For many substances, past-year use has declined to the lowest levels since the MTF survey began. This includes heroin, synthetic cannabinoids, Vicodin®, methamphetamine, amphetamines, inhalants, Ecstasy, alcohol, and cigarettes, among all ages surveyed; hallucinogens, Ritalin®, OxyContin®, bath salts, and over-the-counter cough medicines among 8th and 10th graders; cocaine among 8th and 12th graders; and prescription pain relievers (narcotics other than heroin), sedatives, and crystal methamphetamine in 12th graders (the only grade sampled for these substances). Past-year use of illicit drugs was reported by 23.6 percent of 12th graders.

There are still large problems in the US, but, in many ways, the US is in better shape than ever.

Not a terrorist

Via here, we get this:

Federal prosecutors say a Tooele County man placed a pipe bomb against the door of a BLM cabin and pushed the button on a remote detonator multiple times, with no result.

His mistake? He’d unwittingly assigned an undercover FBI agent to build the bomb.

William Keebler, 57, of Stockton, was arrested early Wednesday morning in Nephi and appeared Thursday in U.S. District Court, charged by federal prosecutors with attempting to blow up federal property at an Arizona Strip BLM facility that he had allegedly scouted with Robert LaVoy Finicum.

Charging documents say Keebler is the commander of a citizen militia group headquartered in Stockton. He was present at the April 2014 standoff with federal land administrators near the Bunkerville, Nev., ranch of Cliven Bundy, and he was an associate of Finicum, who was killed in late January by Oregon state police after he tried to avoid their roadblock in eastern Oregon amid an occupation of a federal wildlife refuge. The Tribune wrote about Keebler in December 2011, when he worked as an outfitter guiding coyote sport hunters.

Undercover FBI employees became members of Keebler’s “Patriots Defense Force,” charging documents say, and trained for an “anti-government action” where, Keebler told members, they would be “going on the offensive.”

Keebler’s group scouted the BLM office in the Gateway Mall in Salt Lake City as a potential target, but found it unsuitable due to the commercial and homeless activity, charging documents state.

Prosecutors allege that Keebler told the group it would target BLM facilities in “the middle of nowhere,” damaging vehicles and buildings. He asked a militia member — who happened to be an undercover FBI employee — to build an explosive device.

and this links to the Federal complaint. He didn’t want to hurt anyone … this time, but felt he might have to in the future and had the FBI agent build two pipe bombs with the second one to be used against law enforcement if needed.

So, this guy was at one armed insurrection against the US government, worked with a man who was at another armed insurrection against the US government, and was now preparing to go on the offensive against the US government. But somehow this isn’t front page news at any of the major news outlets. The Washington Post has a small article … with no comments. The Boston Globe has no articles. The NY Times has a slightly longer article, but it was just taken off the wire. the LA Times has nothing. CNN has nothing. Gee, I wonder if he’s white and Christian (Mormon)? That was a rhetorical question.

As an aside, the end of the Salt Lake Tribune article has this:

In 2001, the BLM worked with Bundy descendants to rebuild the town’s iconic white schoolhouse after it had been destroyed by arsonists.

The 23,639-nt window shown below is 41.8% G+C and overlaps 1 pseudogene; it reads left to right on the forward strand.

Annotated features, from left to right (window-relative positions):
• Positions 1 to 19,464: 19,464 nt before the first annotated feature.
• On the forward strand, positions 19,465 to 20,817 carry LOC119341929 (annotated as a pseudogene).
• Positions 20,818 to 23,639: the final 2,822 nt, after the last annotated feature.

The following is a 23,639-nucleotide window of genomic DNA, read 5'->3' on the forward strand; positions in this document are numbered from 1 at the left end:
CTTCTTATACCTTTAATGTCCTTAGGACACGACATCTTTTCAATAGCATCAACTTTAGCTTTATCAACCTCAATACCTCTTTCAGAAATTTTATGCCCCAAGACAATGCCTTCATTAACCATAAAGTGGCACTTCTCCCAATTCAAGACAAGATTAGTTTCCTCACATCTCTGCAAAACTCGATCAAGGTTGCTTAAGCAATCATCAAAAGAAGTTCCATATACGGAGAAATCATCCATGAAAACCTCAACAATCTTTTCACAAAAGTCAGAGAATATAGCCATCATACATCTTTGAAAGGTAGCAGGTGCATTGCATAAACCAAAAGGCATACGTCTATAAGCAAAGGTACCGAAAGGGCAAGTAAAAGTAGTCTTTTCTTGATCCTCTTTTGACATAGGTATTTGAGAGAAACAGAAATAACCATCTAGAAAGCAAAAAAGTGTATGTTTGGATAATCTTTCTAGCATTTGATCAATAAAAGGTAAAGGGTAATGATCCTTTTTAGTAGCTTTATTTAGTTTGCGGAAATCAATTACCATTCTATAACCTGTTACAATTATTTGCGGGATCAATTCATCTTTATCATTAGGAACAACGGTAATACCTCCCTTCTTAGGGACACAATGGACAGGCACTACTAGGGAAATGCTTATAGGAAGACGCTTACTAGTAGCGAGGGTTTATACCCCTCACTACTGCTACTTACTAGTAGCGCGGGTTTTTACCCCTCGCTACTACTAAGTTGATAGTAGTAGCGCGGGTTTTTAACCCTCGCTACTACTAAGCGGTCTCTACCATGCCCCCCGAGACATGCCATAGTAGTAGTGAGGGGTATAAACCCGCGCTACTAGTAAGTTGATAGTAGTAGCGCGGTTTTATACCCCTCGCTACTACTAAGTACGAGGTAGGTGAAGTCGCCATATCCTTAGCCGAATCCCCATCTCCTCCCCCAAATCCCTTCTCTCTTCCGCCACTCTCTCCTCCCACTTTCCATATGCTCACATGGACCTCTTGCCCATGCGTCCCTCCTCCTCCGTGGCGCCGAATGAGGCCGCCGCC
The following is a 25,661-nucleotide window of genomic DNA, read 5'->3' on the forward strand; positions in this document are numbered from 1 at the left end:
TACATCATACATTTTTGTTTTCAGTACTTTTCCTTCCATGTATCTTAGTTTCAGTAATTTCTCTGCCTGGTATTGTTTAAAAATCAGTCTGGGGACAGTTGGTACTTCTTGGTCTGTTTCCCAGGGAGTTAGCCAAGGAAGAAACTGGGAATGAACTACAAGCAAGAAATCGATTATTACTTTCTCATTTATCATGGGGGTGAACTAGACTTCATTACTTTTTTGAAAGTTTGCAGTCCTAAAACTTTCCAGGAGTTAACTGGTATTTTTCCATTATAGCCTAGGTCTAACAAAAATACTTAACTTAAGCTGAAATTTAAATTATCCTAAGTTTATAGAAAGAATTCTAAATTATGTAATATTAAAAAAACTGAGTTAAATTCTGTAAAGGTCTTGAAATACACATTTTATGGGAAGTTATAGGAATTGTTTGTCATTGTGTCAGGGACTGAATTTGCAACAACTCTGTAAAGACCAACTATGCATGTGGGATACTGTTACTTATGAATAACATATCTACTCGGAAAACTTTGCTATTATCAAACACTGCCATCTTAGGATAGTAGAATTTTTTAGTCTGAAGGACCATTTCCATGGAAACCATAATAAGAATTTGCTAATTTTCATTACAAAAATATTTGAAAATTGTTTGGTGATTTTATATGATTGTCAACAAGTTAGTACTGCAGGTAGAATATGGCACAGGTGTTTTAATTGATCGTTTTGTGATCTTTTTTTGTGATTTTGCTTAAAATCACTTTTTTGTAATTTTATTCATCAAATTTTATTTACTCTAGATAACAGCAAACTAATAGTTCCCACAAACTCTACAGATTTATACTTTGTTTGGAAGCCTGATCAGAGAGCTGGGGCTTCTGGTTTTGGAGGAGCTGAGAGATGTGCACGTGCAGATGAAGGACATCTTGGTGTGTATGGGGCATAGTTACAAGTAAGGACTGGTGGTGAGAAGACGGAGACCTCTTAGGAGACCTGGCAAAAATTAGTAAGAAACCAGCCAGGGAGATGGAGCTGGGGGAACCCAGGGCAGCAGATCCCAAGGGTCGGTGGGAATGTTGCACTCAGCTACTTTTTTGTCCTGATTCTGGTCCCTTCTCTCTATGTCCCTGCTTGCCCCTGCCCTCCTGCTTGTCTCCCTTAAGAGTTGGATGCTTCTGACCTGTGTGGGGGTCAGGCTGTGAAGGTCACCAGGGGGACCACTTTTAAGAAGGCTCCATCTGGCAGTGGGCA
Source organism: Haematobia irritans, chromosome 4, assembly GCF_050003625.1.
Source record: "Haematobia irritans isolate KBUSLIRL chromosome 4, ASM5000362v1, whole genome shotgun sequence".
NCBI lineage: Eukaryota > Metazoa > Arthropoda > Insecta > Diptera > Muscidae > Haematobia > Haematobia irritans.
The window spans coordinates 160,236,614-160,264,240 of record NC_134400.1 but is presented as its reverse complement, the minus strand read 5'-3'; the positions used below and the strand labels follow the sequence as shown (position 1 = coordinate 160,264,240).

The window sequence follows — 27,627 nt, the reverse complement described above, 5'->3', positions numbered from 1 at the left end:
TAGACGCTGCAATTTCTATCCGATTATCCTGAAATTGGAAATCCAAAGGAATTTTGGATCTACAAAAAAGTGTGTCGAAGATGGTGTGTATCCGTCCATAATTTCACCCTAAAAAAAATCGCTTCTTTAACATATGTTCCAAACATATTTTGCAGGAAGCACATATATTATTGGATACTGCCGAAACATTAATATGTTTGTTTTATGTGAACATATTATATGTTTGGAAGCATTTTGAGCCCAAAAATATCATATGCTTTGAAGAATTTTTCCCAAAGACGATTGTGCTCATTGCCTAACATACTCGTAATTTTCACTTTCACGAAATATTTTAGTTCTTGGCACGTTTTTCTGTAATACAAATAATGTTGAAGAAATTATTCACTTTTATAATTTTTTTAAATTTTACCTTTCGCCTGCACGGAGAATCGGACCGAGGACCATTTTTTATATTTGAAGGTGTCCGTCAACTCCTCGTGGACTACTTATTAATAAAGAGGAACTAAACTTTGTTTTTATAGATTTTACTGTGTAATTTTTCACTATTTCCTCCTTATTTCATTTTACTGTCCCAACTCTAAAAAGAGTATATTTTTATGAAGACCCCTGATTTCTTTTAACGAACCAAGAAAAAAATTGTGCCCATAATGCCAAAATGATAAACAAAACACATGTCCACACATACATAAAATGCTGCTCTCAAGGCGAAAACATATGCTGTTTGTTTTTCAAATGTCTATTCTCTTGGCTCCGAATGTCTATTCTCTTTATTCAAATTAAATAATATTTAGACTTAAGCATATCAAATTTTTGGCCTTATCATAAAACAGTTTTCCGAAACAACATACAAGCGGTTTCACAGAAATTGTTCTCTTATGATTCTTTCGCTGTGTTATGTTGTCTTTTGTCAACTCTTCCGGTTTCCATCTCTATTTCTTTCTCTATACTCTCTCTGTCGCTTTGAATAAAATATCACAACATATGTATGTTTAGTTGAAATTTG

See, we can all get along–at least the Bundy’s can get along with the BLM if the BLM is doing exactly what they want. Here’s a story:

Clay Bundy, Orvel Bundy’s son and a builder in St. George, has been among the dozens of volunteers who have been helping employees from the Bureau of Land Management to restore the school since October. The BLM owns the land the school sits on.

“Someone totally wiped away our history with one match,” said Clay Bundy.

“It’s been phenomenal participation,” he said. “We got most of the outside done on two Saturdays. We had 50, 60 people and their kids, and it was just like an old-fashioned barn raising. When you do something yourself, with your own hands, there’s a pride there.”

The schoolhouse’s walls, roof, windows and insulation have all been finished. An electrician set up a generator, which will provide electricity for the first time, and a new concrete base will anchor the building.

Clay Bundy estimates the volunteers will finish the inside of the schoolhouse by the end of spring.

BLM spokeswoman Bette Arial, who has called the schoolhouse an “oasis” where people visiting the strip can stop, reminisce and learn the region’s history, said the community will continue to keep the schoolhouse doors open to the public.

For his part, Orvel Bundy is glad to see the school being restored.

“It’s a symbol that there were people here once,” he said. “If the schoolhouse was gone, people might think that there never was a community in Mount Trumbull.”

Oh my god, one of the original pieces of Bundyville is owned by the BLM. We need to protest this. What does Clay have to say about his cousins?

Even some in the extended Bundy family have mixed feelings. Clay Bundy, a cousin of Cliven Bundy, still grazes cattle on the harsh northern Arizona land that once held the settlement commonly called Bundyville. (Officially it was Mount Trumbull.) He said he supported his cousin’s yearslong fight over grazing, and wanted to see Western states take control of the federal land in their borders. But he said Ammon Bundy should end the occupation.

“In my idea, he should pack his bags and come home,” Clay Bundy said.

See Clay is a moderate. Shouldn’t he be protesting about the BLM owning Bundyville though?